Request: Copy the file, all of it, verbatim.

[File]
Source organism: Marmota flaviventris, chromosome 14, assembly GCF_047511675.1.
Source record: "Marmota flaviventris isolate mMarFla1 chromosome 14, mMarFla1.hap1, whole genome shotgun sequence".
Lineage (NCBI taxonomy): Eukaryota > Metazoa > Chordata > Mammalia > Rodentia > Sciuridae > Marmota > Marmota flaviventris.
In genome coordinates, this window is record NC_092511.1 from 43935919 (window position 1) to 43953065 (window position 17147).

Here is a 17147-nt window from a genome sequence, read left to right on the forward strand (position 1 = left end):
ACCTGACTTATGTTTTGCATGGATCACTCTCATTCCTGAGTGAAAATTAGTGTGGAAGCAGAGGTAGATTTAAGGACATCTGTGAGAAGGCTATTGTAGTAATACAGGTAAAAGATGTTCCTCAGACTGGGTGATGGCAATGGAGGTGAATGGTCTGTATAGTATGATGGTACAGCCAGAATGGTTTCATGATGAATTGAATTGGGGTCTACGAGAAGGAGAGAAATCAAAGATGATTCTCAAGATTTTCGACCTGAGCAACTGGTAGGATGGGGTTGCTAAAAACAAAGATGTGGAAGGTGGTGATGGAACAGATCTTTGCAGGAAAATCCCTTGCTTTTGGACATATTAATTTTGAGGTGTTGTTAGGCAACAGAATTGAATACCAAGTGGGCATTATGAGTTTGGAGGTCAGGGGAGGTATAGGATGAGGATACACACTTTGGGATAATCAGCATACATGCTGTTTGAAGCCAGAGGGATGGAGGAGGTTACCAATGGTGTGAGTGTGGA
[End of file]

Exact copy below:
Source organism: Marmota flaviventris, chromosome 14, assembly GCF_047511675.1.
Source record: "Marmota flaviventris isolate mMarFla1 chromosome 14, mMarFla1.hap1, whole genome shotgun sequence".
Lineage (NCBI taxonomy): Eukaryota > Metazoa > Chordata > Mammalia > Rodentia > Sciuridae > Marmota > Marmota flaviventris.
In genome coordinates, this window is record NC_092511.1 from 43935919 (window position 1) to 43953065 (window position 17147).

Here is a 17147-nt window from a genome sequence, read left to right on the forward strand (position 1 = left end):
ACCTGACTTATGTTTTGCATGGATCACTCTCATTCCTGAGTGAAAATTAGTGTGGAAGCAGAGGTAGATTTAAGGACATCTGTGAGAAGGCTATTGTAGTAATACAGGTAAAAGATGTTCCTCAGACTGGGTGATGGCAATGGAGGTGAATGGTCTGTATAGTATGATGGTACAGCCAGAATGGTTTCATGATGAATTGAATTGGGGTCTACGAGAAGGAGAGAAATCAAAGATGATTCTCAAGATTTTCGACCTGAGCAACTGGTAGGATGGGGTTGCTAAAAACAAAGATGTGGAAGGTGGTGATGGAACAGATCTTTGCAGGAAAATCCCTTGCTTTTGGACATATTAATTTTGAGGTGTTGTTAGGCAACAGAATTGAATACCAAGTGGGCATTATGAGTTTGGAGGTCAGGGGAGGTATAGGATGAGGATACACACTTTGGGATAATCAGCATACATGCTGTTTGAAGCCAGAGGGATGGAGGAGGTTACCAATGGTGTGAGTGTGGA